Study Tracks Survival, Quality of Life, and Follow up for Lambert-Eaton Myasthenic Syndrome Patients

According to a study published in the scientific journal Neurology, the survival rates of patients with Lambert-Eaton myasthenic syndrome (LEMS) were compared to that of the general population as well as patients with small cell lung cancer (SCLC). Quality of life and various measures of functionality were also evaluated. The study included patients with comorbid tumors (always SCLC) and those without. The study found that patients without tumors had normal survival and those with SCLC had improved tumor survival.

Lambert-Eaton Myasthenic Syndrome

Lambert-Eaton myasthenic syndrome (LEMS) is a rare autoimmune disease which is characterized by weakness of the limb muscles. In this autoimmune disease, the immune system develops antibodies against an ion channel that plays a vital role in neuromuscular function. Lambert-Eaton myasthenic syndrome commonly appears as the result of cancer, often small cell lung cancer. Genetic variants are often the cause when cancer is not involved. The disease presents with muscle weakness of the upper arms and legs, with the legs usually being most affected. Other symptoms include difficulty swallowing, double vision, drooping eyelids, orthostatic hypotension, ataxia, and reduced reflexes. Weakness may be temporarily relieved after exercise; hot temperatures seem to worsen symptoms. Treatment of comorbid cancer can resolve the disease; other treatments include immune system suppressors (IVIG and prednisone) and drugs that improve neuromuscular function. To learn more about Lambert-Eaton myasthenic syndrome, click here.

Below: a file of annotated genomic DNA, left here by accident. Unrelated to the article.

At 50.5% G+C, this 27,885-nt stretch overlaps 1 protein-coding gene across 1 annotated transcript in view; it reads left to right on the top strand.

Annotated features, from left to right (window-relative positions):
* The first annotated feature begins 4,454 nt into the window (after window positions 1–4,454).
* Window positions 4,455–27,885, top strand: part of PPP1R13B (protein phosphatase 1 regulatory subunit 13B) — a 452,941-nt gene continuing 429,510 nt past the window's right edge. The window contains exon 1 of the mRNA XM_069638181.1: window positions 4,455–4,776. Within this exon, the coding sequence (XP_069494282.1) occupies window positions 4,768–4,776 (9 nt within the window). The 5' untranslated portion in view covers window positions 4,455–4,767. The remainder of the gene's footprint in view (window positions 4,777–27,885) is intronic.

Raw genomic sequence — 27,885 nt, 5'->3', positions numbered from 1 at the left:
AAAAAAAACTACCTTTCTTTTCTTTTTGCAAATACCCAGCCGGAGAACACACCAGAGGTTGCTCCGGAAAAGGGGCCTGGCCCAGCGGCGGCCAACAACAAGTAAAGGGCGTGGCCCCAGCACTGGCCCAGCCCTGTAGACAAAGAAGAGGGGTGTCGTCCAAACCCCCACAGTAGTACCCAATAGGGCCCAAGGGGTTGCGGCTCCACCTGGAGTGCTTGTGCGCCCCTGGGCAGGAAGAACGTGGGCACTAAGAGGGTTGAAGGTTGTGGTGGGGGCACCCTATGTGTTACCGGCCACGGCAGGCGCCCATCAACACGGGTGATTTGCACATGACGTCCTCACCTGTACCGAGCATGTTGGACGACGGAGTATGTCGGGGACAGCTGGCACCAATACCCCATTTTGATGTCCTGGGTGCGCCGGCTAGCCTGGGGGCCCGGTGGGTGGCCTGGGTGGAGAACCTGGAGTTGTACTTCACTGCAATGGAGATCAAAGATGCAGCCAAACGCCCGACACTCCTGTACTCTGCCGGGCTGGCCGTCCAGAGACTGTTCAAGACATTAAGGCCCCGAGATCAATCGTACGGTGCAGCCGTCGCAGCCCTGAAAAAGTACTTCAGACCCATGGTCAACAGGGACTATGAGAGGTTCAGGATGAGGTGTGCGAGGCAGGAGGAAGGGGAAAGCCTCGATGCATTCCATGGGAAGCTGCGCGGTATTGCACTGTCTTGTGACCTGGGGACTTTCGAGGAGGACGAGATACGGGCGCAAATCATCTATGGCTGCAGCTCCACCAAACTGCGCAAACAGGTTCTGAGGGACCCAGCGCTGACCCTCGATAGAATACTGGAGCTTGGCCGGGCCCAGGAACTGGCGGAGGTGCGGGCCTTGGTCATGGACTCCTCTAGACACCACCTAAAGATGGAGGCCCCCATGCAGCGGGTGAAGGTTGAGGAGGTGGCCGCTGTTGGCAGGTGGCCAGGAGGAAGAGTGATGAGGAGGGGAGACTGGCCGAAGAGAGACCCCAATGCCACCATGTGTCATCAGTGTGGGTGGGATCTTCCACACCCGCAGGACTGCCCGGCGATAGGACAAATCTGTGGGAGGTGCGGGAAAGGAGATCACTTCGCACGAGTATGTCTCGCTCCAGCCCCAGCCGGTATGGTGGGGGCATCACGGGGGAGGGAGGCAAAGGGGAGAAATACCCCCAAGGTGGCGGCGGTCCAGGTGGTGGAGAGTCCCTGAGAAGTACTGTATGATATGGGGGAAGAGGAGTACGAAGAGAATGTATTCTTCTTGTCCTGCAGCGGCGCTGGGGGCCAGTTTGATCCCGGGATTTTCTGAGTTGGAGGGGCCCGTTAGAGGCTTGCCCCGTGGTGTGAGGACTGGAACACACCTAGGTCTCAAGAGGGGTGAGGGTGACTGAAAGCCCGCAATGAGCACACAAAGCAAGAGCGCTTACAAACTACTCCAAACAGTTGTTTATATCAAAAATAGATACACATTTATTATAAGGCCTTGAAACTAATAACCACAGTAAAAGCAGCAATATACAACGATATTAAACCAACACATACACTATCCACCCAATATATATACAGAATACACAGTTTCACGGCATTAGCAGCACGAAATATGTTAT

Study Results

The study ultimately included a total of 150 patients with Lambert-Eaton myasthenic syndrome. The 65 patients without comorbid tumors had survival that was comparable to the general population. For the patients with SCLC, tumor survival was a median of 17 months vs 7 months for other SCLC patients. When diagnosed, 39 of the 63 patients that had complete follow up data were functionally independent for daily living activities; at one year follow up, this improved to 85 percent of patients.

Using a measure called health-related quality of life (HRQOL), the researchers found that patients scored substantially lower than the general population (55.9 vs 76.3) on the physical assessment. On the mental assessment, scores were more similar (71.8 vs 77.9).

The authors drew several conclusions from the study. Most patients appear to have a fairly stable course of disease; most are able to live fairly independently though typically with some degree of physical impairment; and patients without comorbid SCLC tend to have normal life expectancy. In addition, Lambert-Eaton myasthenic syndrome patients with SCLC tend to have better survival compared to other SCLC patients. Overall, the study provides useful information about the course of the disease and long-term outcomes.

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